Things you may have control over:
- PCB layout: The closer your parts are to the location of a strike, the more likely they are to see a higher energy waveform. This is because as the waveform of the strike is traveling down a path, the waveform is dissipating energy—in EMI radiating out from the path of the waveform, heat due to the resistance of the path, and parasitic capacitive and inductive coupling to nearby conductors.
- Protection circuitry: This is where we can have the most meaningful impact on the survivability of the device. The things above that we do not have control over will inform how we design a protection scheme.
You guys have those cool over voltage protection (OVP) and over the top (OTT) features. How about I use them to protect against high voltage transients?
No! Don’t do that. Not a good idea. The OVP and OTT features allow the inputs of a part to see voltages that are beyond the supply voltages with zero damage to the part. Relying on those features to protect against high voltage transients is like relying on rain boots to protect against a pressure washer. Rain boots are for puddles shallower than their height, just like OVP and OTT are for voltages lower than their rating. The voltage rating of OVP and OTT are on the order of tens of volts beyond a given supply rail. This will not help against 8,000 volts.
How do I know what protection circuitry will work?
By using a combination of device knowledge, experience, and testing we can get a reasonable idea of what the optimal components to use in our system would be. Since there is a dizzying list of protection components that various manufacturers offer to keep things manageable, I will only discuss two circuit protection schemes that have proven effective in analog front-end protection. The following schemes assume an operational amplifier in buffer configuration. This is believed to be the most punishing test of protection because the noninverting input sees all the strike with no other areas for the energy to go (before protection is installed).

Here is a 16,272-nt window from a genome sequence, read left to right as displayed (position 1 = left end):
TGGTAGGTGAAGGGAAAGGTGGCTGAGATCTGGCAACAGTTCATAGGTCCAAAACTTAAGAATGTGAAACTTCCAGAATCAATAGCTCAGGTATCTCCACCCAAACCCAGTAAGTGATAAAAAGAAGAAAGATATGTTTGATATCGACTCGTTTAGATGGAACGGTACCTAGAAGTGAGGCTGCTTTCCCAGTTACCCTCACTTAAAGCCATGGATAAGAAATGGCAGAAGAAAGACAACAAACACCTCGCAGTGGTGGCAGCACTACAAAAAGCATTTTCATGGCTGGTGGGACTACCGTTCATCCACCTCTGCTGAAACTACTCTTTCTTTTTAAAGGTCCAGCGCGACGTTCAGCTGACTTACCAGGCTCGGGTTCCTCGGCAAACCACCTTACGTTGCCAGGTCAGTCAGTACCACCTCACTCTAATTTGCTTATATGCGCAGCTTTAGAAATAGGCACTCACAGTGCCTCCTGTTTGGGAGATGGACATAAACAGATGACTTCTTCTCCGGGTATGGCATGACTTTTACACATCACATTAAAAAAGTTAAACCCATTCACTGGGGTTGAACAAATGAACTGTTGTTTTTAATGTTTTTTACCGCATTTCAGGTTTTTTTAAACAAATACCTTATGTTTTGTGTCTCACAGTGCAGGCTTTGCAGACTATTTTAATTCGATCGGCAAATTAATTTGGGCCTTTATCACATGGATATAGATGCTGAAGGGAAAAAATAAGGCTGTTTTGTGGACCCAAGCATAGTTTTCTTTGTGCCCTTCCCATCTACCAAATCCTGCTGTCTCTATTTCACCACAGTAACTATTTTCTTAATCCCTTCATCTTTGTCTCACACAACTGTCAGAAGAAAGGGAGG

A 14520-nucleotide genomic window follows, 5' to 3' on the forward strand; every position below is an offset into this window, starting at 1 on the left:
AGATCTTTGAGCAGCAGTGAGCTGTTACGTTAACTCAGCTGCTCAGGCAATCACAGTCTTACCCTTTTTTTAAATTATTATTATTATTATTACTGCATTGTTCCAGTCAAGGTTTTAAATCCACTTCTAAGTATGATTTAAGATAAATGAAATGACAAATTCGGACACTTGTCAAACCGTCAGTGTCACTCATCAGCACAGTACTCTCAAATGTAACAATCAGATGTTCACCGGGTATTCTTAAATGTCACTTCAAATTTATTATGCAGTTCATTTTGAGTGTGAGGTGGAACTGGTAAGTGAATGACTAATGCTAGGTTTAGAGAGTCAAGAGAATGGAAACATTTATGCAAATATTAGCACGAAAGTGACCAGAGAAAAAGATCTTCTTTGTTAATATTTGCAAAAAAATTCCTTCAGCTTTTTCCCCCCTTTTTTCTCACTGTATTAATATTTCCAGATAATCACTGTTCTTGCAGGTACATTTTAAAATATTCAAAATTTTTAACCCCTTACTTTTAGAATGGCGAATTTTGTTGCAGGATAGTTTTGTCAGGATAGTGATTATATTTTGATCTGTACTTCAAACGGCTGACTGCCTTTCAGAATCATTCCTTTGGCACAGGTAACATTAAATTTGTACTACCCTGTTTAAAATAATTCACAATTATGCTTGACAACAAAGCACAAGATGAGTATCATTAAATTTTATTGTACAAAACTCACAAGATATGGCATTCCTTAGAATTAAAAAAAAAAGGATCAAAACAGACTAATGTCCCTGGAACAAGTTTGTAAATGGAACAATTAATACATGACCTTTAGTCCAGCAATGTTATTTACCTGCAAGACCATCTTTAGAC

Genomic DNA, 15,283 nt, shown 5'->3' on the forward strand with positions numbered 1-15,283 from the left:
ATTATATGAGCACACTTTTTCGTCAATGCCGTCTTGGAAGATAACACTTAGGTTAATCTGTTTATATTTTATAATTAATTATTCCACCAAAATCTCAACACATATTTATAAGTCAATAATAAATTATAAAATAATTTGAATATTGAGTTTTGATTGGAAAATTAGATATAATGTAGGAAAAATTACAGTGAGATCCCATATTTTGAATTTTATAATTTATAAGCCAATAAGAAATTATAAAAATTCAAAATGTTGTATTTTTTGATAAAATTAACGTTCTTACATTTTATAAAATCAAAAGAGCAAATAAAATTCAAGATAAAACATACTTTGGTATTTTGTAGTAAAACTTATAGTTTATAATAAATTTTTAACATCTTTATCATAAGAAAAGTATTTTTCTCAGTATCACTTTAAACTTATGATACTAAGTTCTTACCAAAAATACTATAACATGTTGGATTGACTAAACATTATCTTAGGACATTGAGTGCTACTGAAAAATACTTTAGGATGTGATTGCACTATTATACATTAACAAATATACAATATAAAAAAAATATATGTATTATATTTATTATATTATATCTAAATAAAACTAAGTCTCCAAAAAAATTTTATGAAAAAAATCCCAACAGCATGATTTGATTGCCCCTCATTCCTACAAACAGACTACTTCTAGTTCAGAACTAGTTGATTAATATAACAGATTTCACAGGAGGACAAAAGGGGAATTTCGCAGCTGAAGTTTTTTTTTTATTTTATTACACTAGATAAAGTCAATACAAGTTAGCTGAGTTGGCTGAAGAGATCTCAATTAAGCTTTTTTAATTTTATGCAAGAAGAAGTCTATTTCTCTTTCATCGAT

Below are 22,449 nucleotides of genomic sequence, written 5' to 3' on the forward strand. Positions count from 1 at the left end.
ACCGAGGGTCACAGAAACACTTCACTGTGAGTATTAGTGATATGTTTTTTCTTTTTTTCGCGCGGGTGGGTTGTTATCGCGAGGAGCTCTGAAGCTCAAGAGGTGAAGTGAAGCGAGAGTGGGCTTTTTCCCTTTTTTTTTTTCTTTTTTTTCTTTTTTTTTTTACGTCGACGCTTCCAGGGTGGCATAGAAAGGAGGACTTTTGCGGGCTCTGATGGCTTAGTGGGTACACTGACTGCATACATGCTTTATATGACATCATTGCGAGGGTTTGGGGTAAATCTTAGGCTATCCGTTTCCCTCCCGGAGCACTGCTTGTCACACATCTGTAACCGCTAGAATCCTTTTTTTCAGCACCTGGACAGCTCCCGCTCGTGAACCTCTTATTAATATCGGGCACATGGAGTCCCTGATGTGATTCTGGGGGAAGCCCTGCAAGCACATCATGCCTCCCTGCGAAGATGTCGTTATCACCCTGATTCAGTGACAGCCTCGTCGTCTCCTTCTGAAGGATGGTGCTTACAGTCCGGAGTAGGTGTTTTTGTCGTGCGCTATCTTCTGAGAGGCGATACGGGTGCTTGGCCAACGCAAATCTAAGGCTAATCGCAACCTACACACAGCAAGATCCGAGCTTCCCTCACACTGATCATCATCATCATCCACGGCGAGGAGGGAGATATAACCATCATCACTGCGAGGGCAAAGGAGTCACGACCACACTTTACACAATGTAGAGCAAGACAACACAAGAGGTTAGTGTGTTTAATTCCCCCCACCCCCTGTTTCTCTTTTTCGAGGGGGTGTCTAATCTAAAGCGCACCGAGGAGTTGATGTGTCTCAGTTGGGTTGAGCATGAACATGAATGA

- R1 should be a pulse withstanding (thick film) resistor so that it will not break down so easily against high voltage transients.
- R1 voltage noise is proportional to the square root of the resistor value—an important consideration if the system needs to be low noise.
- C1 should be a ceramic capacitor with at least 0805 package size to mitigate surface arcing over the package.
- C1 should be at least X5R (ideally C0G/NP0) temperature coefficient to maintain predictable capacitance.
- C1 should be as low series inductance and resistance as possible so it can effectively absorb the strike.
- C1 should be as high a voltage rating as possible (minimum 100 V) for the given package size.
- C1 is before R1 in this case because it creates a capacitive divider with the 150 pF capacitor (from Figure 5) discharging the ESD waveform into our system, which shunts energy away before the amplifier sees it.
Note: While this method of front-end protection is not endorsed by capacitor manufacturers, it has been demonstrated to be effective over hundreds of tests on amplifiers. The ESD testing profile (explained below) has only been tested on a limited range of capacitor products, so if different ones are used, it is important to characterize how they handle strikes, such as by measuring capacitance and series resistance before and after ESD strikes. The device should maintain capacitance and always be open at dc frequencies after it is abused.
- Same as with an RC network: R1 should be pulse withstanding and noise may need to be considered.
- D1 should be specified for standards that need to be complied with. Some may only cover ESD, but others cover EFT and surge standards.
- D1 should be bidirectional so that it can handle both positive and negative strikes.
- The D1 reverse working voltage should be selected to be as high as possible while still passing necessary tests. Too low and it could leak current during normal system voltage levels. Too high and it may not react before the system is damaged.
But I heard TVS diodes leak a lot and would kill my performance.
Common wisdom in analog electronics has dictated that TVS diodes are leaky and therefore cannot be used in precision analog front ends. This wisdom is not necessarily the case—many data sheets will show a leakage current of <100 µA, which is quite high for most analog folks. The issue with this number is that it is taken at maximum working voltage at maximum temperature (150°C). In this case, the diode will be extremely leaky. All diodes leak a lot more above 85°C. So long as one chooses a TVS diode with a higher reverse working voltage and doesn’t expect low leakage above 85°C, then one can expect much lower leakage currents.
You may be surprised with how little leakage is associated with a TVS if you select one properly. Figure 7 shows data taken measuring the leakage of 12 TVS diodes with the same part number: